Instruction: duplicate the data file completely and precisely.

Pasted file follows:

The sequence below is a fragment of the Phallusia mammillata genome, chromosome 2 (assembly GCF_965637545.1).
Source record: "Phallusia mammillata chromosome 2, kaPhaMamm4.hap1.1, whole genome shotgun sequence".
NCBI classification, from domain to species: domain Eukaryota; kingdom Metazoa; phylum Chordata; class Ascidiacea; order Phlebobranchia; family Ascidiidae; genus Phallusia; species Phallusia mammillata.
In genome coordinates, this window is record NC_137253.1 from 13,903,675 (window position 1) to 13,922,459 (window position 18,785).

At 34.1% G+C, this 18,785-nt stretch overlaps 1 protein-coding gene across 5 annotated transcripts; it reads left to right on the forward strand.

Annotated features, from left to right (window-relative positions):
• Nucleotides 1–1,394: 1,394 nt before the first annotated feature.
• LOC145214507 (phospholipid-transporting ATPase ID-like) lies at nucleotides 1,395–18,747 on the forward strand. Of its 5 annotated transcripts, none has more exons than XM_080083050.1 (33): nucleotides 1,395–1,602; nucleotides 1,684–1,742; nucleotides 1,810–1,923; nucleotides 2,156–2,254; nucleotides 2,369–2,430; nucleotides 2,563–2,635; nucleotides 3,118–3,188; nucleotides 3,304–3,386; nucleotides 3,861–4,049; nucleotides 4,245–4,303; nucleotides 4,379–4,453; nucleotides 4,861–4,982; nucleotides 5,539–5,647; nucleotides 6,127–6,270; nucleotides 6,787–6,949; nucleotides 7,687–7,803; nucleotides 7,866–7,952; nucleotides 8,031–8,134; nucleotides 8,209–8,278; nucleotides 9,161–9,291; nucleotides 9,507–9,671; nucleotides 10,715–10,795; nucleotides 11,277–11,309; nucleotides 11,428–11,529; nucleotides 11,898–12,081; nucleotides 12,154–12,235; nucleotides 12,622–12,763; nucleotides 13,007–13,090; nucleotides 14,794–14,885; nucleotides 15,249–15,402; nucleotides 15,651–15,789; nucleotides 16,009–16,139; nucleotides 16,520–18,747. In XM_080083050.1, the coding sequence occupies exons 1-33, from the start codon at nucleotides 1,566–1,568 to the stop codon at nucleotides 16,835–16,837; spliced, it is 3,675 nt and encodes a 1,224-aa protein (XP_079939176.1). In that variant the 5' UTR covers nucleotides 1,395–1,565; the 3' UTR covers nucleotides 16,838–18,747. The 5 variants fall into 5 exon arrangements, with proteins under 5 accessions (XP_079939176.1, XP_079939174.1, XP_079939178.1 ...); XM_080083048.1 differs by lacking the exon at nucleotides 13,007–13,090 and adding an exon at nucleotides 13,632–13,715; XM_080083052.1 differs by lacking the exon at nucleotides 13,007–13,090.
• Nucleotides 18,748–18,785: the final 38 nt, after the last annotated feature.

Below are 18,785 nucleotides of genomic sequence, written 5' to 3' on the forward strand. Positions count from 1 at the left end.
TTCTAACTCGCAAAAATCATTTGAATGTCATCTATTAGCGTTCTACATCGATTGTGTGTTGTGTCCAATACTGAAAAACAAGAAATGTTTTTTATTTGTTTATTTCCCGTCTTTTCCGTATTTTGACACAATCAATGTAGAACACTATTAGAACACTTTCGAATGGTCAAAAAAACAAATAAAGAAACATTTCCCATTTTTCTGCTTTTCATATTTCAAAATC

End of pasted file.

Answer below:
The sequence below is a fragment of the Phallusia mammillata genome, chromosome 2 (assembly GCF_965637545.1).
Source record: "Phallusia mammillata chromosome 2, kaPhaMamm4.hap1.1, whole genome shotgun sequence".
NCBI classification, from domain to species: domain Eukaryota; kingdom Metazoa; phylum Chordata; class Ascidiacea; order Phlebobranchia; family Ascidiidae; genus Phallusia; species Phallusia mammillata.
In genome coordinates, this window is record NC_137253.1 from 13,903,675 (window position 1) to 13,922,459 (window position 18,785).

At 34.1% G+C, this 18,785-nt stretch overlaps 1 protein-coding gene across 5 annotated transcripts; it reads left to right on the forward strand.

Annotated features, from left to right (window-relative positions):
• Nucleotides 1–1,394: 1,394 nt before the first annotated feature.
• LOC145214507 (phospholipid-transporting ATPase ID-like) lies at nucleotides 1,395–18,747 on the forward strand. Of its 5 annotated transcripts, none has more exons than XM_080083050.1 (33): nucleotides 1,395–1,602; nucleotides 1,684–1,742; nucleotides 1,810–1,923; nucleotides 2,156–2,254; nucleotides 2,369–2,430; nucleotides 2,563–2,635; nucleotides 3,118–3,188; nucleotides 3,304–3,386; nucleotides 3,861–4,049; nucleotides 4,245–4,303; nucleotides 4,379–4,453; nucleotides 4,861–4,982; nucleotides 5,539–5,647; nucleotides 6,127–6,270; nucleotides 6,787–6,949; nucleotides 7,687–7,803; nucleotides 7,866–7,952; nucleotides 8,031–8,134; nucleotides 8,209–8,278; nucleotides 9,161–9,291; nucleotides 9,507–9,671; nucleotides 10,715–10,795; nucleotides 11,277–11,309; nucleotides 11,428–11,529; nucleotides 11,898–12,081; nucleotides 12,154–12,235; nucleotides 12,622–12,763; nucleotides 13,007–13,090; nucleotides 14,794–14,885; nucleotides 15,249–15,402; nucleotides 15,651–15,789; nucleotides 16,009–16,139; nucleotides 16,520–18,747. In XM_080083050.1, the coding sequence occupies exons 1-33, from the start codon at nucleotides 1,566–1,568 to the stop codon at nucleotides 16,835–16,837; spliced, it is 3,675 nt and encodes a 1,224-aa protein (XP_079939176.1). In that variant the 5' UTR covers nucleotides 1,395–1,565; the 3' UTR covers nucleotides 16,838–18,747. The 5 variants fall into 5 exon arrangements, with proteins under 5 accessions (XP_079939176.1, XP_079939174.1, XP_079939178.1 ...); XM_080083048.1 differs by lacking the exon at nucleotides 13,007–13,090 and adding an exon at nucleotides 13,632–13,715; XM_080083052.1 differs by lacking the exon at nucleotides 13,007–13,090.
• Nucleotides 18,748–18,785: the final 38 nt, after the last annotated feature.

Below are 18,785 nucleotides of genomic sequence, written 5' to 3' on the forward strand. Positions count from 1 at the left end.
TTCTAACTCGCAAAAATCATTTGAATGTCATCTATTAGCGTTCTACATCGATTGTGTGTTGTGTCCAATACTGAAAAACAAGAAATGTTTTTTATTTGTTTATTTCCCGTCTTTTCCGTATTTTGACACAATCAATGTAGAACACTATTAGAACACTTTCGAATGGTCAAAAAAACAAATAAAGAAACATTTCCCATTTTTCTGCTTTTCATATTTCAAAATC